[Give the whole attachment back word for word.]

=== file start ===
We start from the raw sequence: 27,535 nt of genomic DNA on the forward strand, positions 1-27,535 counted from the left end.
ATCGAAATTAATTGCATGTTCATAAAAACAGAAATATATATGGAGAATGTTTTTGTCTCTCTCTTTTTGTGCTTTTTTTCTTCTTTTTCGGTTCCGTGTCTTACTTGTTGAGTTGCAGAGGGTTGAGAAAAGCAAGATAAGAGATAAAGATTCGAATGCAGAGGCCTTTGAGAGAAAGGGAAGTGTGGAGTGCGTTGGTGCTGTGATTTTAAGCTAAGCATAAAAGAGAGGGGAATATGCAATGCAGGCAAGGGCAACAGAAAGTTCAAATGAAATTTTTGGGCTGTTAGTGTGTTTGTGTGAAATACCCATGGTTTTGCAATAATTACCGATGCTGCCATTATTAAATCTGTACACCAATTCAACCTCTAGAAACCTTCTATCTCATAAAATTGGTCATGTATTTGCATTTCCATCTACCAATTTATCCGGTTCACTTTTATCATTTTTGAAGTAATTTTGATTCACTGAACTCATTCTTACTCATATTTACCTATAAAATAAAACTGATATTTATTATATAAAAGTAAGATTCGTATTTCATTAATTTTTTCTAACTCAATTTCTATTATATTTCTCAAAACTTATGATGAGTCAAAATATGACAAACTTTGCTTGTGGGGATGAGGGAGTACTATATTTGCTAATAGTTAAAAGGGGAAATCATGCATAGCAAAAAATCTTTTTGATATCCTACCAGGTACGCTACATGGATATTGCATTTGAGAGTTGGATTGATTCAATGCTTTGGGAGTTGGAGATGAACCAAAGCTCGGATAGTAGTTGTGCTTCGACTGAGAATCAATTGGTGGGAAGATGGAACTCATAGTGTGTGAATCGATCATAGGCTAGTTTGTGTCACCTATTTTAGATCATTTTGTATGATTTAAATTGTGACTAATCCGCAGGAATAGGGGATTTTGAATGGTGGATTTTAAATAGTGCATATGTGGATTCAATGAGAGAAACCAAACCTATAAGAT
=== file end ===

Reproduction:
We start from the raw sequence: 27,535 nt of genomic DNA on the forward strand, positions 1-27,535 counted from the left end.
ATCGAAATTAATTGCATGTTCATAAAAACAGAAATATATATGGAGAATGTTTTTGTCTCTCTCTTTTTGTGCTTTTTTTCTTCTTTTTCGGTTCCGTGTCTTACTTGTTGAGTTGCAGAGGGTTGAGAAAAGCAAGATAAGAGATAAAGATTCGAATGCAGAGGCCTTTGAGAGAAAGGGAAGTGTGGAGTGCGTTGGTGCTGTGATTTTAAGCTAAGCATAAAAGAGAGGGGAATATGCAATGCAGGCAAGGGCAACAGAAAGTTCAAATGAAATTTTTGGGCTGTTAGTGTGTTTGTGTGAAATACCCATGGTTTTGCAATAATTACCGATGCTGCCATTATTAAATCTGTACACCAATTCAACCTCTAGAAACCTTCTATCTCATAAAATTGGTCATGTATTTGCATTTCCATCTACCAATTTATCCGGTTCACTTTTATCATTTTTGAAGTAATTTTGATTCACTGAACTCATTCTTACTCATATTTACCTATAAAATAAAACTGATATTTATTATATAAAAGTAAGATTCGTATTTCATTAATTTTTTCTAACTCAATTTCTATTATATTTCTCAAAACTTATGATGAGTCAAAATATGACAAACTTTGCTTGTGGGGATGAGGGAGTACTATATTTGCTAATAGTTAAAAGGGGAAATCATGCATAGCAAAAAATCTTTTTGATATCCTACCAGGTACGCTACATGGATATTGCATTTGAGAGTTGGATTGATTCAATGCTTTGGGAGTTGGAGATGAACCAAAGCTCGGATAGTAGTTGTGCTTCGACTGAGAATCAATTGGTGGGAAGATGGAACTCATAGTGTGTGAATCGATCATAGGCTAGTTTGTGTCACCTATTTTAGATCATTTTGTATGATTTAAATTGTGACTAATCCGCAGGAATAGGGGATTTTGAATGGTGGATTTTAAATAGTGCATATGTGGATTCAATGAGAGAAACCAAACCTATAAGAT